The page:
Professor Fun Fact: As part of pursuing her Ph.D. in Technical Communication and Rhetoric, Walsh’s research for her dissertation focuses on exploring the potential of utilizing standup comedy to strengthen the cultural humility and training of health professionals. “By talking about getting a prostate exam, vaccines, and all sorts of stuff that people are hesitant and uncomfortable with, [comedians] can humanize it. They make it something that people can all kind of relate to.”

Finding a Love for Communication and Writing

Like many students, Walsh took time to really discover what she was passionate about. However, one thing was clear to her. She shared with us, “The idea of being able to connect with people through language was really, really important to me and all the time that I was growing up.”

When we asked about her passion for writing and rhetoric, Walsh reminisced on some of her childhood memories and how they revealed her ongoing appreciation for interpersonal communication. Growing up, whenever her mother was sick, she would spend time with her grandparents and watch old movies.

“They [the movies] would have conversations that were so well crafted,” she shared with a smile. “I mean, it was written, but they were so well crafted that a lot of times that was how conflict was averted and how people understood each other.”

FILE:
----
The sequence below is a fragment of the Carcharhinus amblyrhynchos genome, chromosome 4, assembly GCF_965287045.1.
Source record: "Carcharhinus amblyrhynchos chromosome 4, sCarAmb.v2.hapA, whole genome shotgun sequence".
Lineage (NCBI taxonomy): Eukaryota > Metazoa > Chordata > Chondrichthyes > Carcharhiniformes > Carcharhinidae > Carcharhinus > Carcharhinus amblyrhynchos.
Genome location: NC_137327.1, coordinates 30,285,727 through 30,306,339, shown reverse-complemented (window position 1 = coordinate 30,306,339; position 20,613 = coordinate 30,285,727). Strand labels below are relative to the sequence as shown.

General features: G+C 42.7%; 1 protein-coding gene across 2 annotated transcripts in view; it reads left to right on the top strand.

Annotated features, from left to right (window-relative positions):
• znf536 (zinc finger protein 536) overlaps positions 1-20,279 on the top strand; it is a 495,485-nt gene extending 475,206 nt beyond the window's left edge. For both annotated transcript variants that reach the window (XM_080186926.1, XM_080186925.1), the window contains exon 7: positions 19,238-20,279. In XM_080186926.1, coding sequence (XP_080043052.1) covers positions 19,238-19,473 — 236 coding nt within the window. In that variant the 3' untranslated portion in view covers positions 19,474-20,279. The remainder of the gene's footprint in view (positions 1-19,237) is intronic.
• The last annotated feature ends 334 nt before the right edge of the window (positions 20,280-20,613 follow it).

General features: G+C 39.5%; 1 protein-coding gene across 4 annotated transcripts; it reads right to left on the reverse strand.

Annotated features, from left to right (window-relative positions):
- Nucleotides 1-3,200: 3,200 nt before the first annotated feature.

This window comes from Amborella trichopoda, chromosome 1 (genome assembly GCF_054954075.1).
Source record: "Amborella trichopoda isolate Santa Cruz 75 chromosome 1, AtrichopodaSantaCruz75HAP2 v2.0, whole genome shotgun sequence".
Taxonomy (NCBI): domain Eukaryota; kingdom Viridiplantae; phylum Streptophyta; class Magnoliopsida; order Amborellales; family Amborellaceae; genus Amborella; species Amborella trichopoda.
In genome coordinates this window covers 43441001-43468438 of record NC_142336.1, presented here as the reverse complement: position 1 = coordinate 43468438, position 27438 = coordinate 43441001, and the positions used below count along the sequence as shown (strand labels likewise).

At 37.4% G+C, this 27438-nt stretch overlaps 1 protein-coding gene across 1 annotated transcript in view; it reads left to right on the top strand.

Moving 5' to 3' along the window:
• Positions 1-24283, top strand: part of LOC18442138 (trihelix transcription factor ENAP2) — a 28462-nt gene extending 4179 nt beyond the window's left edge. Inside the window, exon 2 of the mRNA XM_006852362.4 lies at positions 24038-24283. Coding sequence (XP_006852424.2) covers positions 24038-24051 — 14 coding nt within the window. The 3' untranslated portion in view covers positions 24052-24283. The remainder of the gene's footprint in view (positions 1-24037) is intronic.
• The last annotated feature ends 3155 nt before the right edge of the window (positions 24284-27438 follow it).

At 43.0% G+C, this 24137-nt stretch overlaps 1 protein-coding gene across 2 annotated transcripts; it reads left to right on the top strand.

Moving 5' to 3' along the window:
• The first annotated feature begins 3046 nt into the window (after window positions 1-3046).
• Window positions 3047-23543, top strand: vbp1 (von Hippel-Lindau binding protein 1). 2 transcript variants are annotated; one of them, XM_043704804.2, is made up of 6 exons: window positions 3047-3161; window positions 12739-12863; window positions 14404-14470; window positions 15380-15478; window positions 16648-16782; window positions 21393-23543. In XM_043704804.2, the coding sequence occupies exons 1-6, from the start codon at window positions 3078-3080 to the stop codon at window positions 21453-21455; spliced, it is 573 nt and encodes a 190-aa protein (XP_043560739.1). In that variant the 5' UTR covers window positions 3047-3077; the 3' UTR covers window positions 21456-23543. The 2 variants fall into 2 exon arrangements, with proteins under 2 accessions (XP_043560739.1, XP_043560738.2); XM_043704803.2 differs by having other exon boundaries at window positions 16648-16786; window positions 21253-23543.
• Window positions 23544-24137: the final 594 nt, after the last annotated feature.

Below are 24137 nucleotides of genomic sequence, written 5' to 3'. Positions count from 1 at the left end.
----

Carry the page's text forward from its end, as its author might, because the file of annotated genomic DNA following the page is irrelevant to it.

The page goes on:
One of the final pieces of the puzzle that helped Walsh to discover her passion for communication and writing finally came together as she sought out opportunities in her undergraduate journey. Despite her lack of confidence upon returning to school, she was recommended by her teachers to become a tutor. She started as a biology tutor, which she found enjoyable and educational because it allowed her to expand her knowledge of the subject. However, after receiving an endorsement to be a tutor for an English class focused on writing and literature, Walsh found her calling.

“I realized that it was writing that I liked,” she expressed. ”I like to work with people on their writing and communicating what they mean. I loved learning the frameworks and the concepts; I loved reading the literature, but it was really working with individuals and asking questions like, ‘Well, what do you mean here?’ and talking it out. That was, I think, the way that it grew.“

While in graduate school, Walsh began navigating online education as an instructor in the 2011-12 school year. She taught a co-curricular online course for first-year writing students. Reflecting on the teaching experiences of online modality at the time, Walsh recalled how chaotic it felt.

“I was doing these additional units, and it was like the Wild West. Nobody really knew what to do,” she pointed out. “Then I started teaching in hybrid courses at UC Davis, and there wasn't a lot of structure on that either. I sort of was figuring all that out on my own.”

Joining UC Davis’s University Writing Program in the following years also brought on a set of chances for growth and development in hybrid spaces. Leveraging her experience from graduate school and UC Davis’s hybrid models, Walsh obtained a new role in 2019 as the assistant director for online writing instruction at the university. Yet only a year later, when the pandemic hit, everything changed.